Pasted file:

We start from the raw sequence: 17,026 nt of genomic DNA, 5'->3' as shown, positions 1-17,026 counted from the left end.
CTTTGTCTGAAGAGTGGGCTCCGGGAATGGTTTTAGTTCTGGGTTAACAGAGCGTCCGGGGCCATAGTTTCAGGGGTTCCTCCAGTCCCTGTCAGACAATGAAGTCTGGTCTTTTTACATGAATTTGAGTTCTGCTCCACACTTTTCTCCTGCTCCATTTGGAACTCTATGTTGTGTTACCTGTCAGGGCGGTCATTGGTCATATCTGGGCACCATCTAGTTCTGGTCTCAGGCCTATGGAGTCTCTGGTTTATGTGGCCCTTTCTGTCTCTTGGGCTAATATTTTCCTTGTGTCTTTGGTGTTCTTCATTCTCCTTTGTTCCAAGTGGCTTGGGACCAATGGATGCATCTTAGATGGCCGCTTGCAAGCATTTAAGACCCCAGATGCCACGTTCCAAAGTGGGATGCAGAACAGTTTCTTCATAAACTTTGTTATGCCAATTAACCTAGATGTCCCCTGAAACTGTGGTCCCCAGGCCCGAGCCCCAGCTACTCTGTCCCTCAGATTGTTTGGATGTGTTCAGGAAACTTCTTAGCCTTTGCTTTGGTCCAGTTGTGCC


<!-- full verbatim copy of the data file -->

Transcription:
We start from the raw sequence: 17,026 nt of genomic DNA, 5'->3' as shown, positions 1-17,026 counted from the left end.
CTTTGTCTGAAGAGTGGGCTCCGGGAATGGTTTTAGTTCTGGGTTAACAGAGCGTCCGGGGCCATAGTTTCAGGGGTTCCTCCAGTCCCTGTCAGACAATGAAGTCTGGTCTTTTTACATGAATTTGAGTTCTGCTCCACACTTTTCTCCTGCTCCATTTGGAACTCTATGTTGTGTTACCTGTCAGGGCGGTCATTGGTCATATCTGGGCACCATCTAGTTCTGGTCTCAGGCCTATGGAGTCTCTGGTTTATGTGGCCCTTTCTGTCTCTTGGGCTAATATTTTCCTTGTGTCTTTGGTGTTCTTCATTCTCCTTTGTTCCAAGTGGCTTGGGACCAATGGATGCATCTTAGATGGCCGCTTGCAAGCATTTAAGACCCCAGATGCCACGTTCCAAAGTGGGATGCAGAACAGTTTCTTCATAAACTTTGTTATGCCAATTAACCTAGATGTCCCCTGAAACTGTGGTCCCCAGGCCCGAGCCCCAGCTACTCTGTCCCTCAGATTGTTTGGATGTGTTCAGGAAACTTCTTAGCCTTTGCTTTGGTCCAGTTGTGCC